New “Cartel” Invades Georgia & Burrard With Korean Tacos…

by Andrew Morrison | Several months ago, Abigail’s Party owner James Iranzad (interview) teamed up with Jesse Grasso and Joel Watanabe (the two kitchen rulers at Chinatown’s Bao Bei) to create “Cartel”, a street cart serving Korean-style tacos.

They’d hoped to win one of the coveted 17 mobile food vendor slots given out in City Hall’s famously messed up pilot project lottery, but no such luck. With concept, brand and menu ready to go, they were forced to wait patiently until granted a location and an operational green light. That assent from on high came late yesterday, and today – their first day of trade – went down swimmingly on the southwest corner of Georgia and Burrard.

The first thing I noticed when I arrived during noon’s final prep was the smell. It was intoxicating. It caused hundreds of hungry passersby on their lunch break to slow down long enough to catch the quick zephyr wiffs. “What are you guys cooking?” was asked just about every ten seconds. You’d think “Korean tacos” would be the least expected answer imaginable, but no one was overheard replying “that’s crazy” or worse, “ew, gross“. The expressions on all the passing faces seemed to say “whatever it is, it smells freakin’ good”. It’s rare that a deadly fine aroma is also unfamiliar. Our brains trick us into thinking we know all smells, but when a new one comes along and it’s so rad that it makes your olfactory toot, it also quickens the pulse.

The tacos come in three guises: pork, beef and vegetarian. Both the beef and the pork are done in the Bulgogi style (a wet Korean marinade, literally “fire meat”). As mentioned, it’s very aromatic stuff. Both meats are local and organic, with the pork from Fraser Valley Farms and the beef from Two Rivers. Thinly shaven, they’re sizzled on a square flat-top before landing on corn tortillas (also local, from Burnaby’s El Comal). Once plated, they’re topped with cilantro, onion and a mild kimchi. The vegetarian version is with mushroom and tofu from Sunrise Organics, but I could give a damn about that (sorry guys).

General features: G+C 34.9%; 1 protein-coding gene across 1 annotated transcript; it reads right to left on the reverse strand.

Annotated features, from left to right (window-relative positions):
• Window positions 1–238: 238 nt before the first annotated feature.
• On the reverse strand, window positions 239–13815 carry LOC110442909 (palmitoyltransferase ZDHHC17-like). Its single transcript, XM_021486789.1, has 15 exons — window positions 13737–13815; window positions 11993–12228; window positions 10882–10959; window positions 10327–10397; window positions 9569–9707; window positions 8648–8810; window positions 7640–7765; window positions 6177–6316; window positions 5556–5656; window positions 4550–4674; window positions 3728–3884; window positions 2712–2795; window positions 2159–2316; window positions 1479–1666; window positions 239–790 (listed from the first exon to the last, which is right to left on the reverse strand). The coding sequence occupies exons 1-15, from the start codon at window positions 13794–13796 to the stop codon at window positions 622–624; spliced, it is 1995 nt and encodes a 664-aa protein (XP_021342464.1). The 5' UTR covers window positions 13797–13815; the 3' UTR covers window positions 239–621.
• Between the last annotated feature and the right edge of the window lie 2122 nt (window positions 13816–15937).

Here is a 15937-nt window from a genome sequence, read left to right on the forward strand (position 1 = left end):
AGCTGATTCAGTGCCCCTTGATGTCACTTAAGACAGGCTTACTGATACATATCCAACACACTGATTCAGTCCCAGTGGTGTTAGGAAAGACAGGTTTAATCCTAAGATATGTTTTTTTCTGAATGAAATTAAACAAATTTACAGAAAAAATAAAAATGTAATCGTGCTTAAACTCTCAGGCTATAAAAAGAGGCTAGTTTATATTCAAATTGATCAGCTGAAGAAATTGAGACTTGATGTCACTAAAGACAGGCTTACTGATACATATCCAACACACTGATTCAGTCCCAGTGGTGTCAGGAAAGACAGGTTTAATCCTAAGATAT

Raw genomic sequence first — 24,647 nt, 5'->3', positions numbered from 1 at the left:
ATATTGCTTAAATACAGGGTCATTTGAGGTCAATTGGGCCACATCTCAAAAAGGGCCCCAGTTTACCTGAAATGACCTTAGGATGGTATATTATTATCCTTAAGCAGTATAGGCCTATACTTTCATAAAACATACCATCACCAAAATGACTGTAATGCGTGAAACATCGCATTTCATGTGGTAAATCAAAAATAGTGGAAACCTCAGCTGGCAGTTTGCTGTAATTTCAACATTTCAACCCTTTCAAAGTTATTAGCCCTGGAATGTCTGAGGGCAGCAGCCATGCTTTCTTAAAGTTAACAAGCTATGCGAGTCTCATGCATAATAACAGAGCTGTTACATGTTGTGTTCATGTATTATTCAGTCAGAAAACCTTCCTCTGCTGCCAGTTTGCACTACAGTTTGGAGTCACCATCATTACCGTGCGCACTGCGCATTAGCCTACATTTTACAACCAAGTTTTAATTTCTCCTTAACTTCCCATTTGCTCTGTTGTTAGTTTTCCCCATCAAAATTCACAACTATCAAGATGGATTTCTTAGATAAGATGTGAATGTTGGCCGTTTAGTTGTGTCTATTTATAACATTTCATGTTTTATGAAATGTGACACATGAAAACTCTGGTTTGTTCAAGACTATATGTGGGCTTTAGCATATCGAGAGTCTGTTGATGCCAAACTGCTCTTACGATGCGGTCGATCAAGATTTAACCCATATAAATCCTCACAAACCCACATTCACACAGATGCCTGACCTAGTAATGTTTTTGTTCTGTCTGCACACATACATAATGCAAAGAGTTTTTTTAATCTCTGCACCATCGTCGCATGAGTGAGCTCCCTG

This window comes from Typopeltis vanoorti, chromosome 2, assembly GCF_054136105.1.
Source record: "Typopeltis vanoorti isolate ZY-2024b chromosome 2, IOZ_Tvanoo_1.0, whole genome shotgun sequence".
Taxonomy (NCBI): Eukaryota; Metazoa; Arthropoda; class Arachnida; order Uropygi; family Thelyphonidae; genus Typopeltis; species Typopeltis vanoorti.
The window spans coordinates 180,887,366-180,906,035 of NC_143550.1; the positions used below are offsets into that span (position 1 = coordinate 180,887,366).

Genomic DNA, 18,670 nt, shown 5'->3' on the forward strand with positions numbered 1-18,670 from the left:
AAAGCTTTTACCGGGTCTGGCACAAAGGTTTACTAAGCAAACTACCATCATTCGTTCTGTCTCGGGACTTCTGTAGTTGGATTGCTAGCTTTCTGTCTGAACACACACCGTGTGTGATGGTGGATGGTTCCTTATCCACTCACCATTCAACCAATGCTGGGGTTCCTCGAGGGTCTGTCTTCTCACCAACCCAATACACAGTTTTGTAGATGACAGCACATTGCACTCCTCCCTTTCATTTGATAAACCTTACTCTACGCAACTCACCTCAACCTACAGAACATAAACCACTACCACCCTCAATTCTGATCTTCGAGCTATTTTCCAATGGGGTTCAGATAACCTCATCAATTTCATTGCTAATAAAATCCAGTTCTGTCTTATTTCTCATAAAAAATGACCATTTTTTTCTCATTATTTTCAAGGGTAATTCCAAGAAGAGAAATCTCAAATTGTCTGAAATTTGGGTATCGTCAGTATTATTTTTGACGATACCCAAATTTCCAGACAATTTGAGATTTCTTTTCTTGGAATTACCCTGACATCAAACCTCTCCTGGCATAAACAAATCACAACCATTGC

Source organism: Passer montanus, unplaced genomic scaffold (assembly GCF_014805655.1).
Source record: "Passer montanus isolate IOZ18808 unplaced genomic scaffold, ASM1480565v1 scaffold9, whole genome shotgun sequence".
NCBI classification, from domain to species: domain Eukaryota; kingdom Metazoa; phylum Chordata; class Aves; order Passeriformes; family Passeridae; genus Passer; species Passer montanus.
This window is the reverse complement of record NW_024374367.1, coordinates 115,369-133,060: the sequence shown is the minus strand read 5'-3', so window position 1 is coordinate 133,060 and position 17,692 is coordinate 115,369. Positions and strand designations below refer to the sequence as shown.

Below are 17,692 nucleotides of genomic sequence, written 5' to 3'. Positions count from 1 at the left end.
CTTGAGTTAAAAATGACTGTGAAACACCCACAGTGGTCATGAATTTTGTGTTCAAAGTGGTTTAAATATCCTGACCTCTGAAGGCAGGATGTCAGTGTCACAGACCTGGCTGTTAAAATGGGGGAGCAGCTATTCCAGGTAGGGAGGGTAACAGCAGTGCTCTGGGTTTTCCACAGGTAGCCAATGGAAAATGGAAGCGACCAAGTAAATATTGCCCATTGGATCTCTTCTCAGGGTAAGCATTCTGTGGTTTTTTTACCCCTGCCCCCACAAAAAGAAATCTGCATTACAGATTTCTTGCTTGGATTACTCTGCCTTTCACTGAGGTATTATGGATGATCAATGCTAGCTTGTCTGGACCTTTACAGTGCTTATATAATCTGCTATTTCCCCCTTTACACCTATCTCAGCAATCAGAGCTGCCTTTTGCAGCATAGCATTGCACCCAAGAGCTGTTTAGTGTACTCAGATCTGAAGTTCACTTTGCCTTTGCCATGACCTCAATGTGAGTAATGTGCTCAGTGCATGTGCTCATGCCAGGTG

The prices are reasonable. One double tortilla taco is $3. For two, it’s $5.75; three, $8; and four, $10. I had a pair, and I’m still thinking about them 10 hours later. I’ll talk about the taste in my column on five new and upcoming eateries in the next issue of the Westender. Some food porn above (video) and below (big photos) to tide you over until you bumrush the joint at lunch tomorrow…

CartelCartel | owners Jesse Grasso, James Iranzad, Joel WatanabeCartelCartelCartelCartelCartelCartelCartelCartelFrankie digging CartelCartelCartel co-owner James Iranzad on opening dayCartel

  • jcsaucey

    Eat your vegetables Andrew!!

  • Scout Magazine

    Thanks Mom.

  • James

    Great story! I was trying to visualize where they are located and have to ask,
    how close are they to Roaming Dragon’s lunch spot?
    Bring on the LA style Korean taco wars :)

    There is a new confirmed vendor selling specialty noodles at 49th and Cambie. I’m heading by there for lunch and will have more info soon!

    The burrito cart at Howe and Cordova in rumoured to be opening on Tuesday at Howe and Cordova.

  • chizzle

    had a pork burrito from down on cordova. it’s decent, nice heat….a lil tortilla-ish and could use some other toppings possibly. pork done in marinade topped with hot sauce and fresh squeeze of lime…

  • supersocco

    mouth watering…looking forward to trying!

  • Pingback: Cartel Taco

  • David J. Cooper

    Went today. Really good food and very nice guys. Best street food in Vancouver.

  • James Iranzad

    Thanks, David. Really appreciate that feedback. Come back and visit soon!

  • Jo

    Its good and I wish these guys the best. A friend and I went there though, we both spent 10 bucks for 3 tacos, and 2 hours later we both had to go out and get more food. Its delicious, but it simply doesn’t fill you up.

  • Tony

    I appreciate the creativity as I myself am a designer, but on the cultural level – I am Mexican by culture, language, and gastronomy– people like like the Korean “taco” trucks in L.A. and others are taking the techniques and making a mockery out of the real taquerias… it makes me sad.

    On one hand you have total an complete freedom to create what you love and I sincerely commend you on that, but on the other hand I hear more and more non Mexicans talking about tacos and such and it’s irritating because my cultural traditions tat my grandmother and her ancestors lived by are now being watered down and “Tex-Mexed” if you will in the U.S. and now Canada?

    Again, I applaud you, and am very happy that the fusion of our foods seems to be ushering the fusion of the cultures but I sincerely am conflicted because it feels like my culture is being gentrified.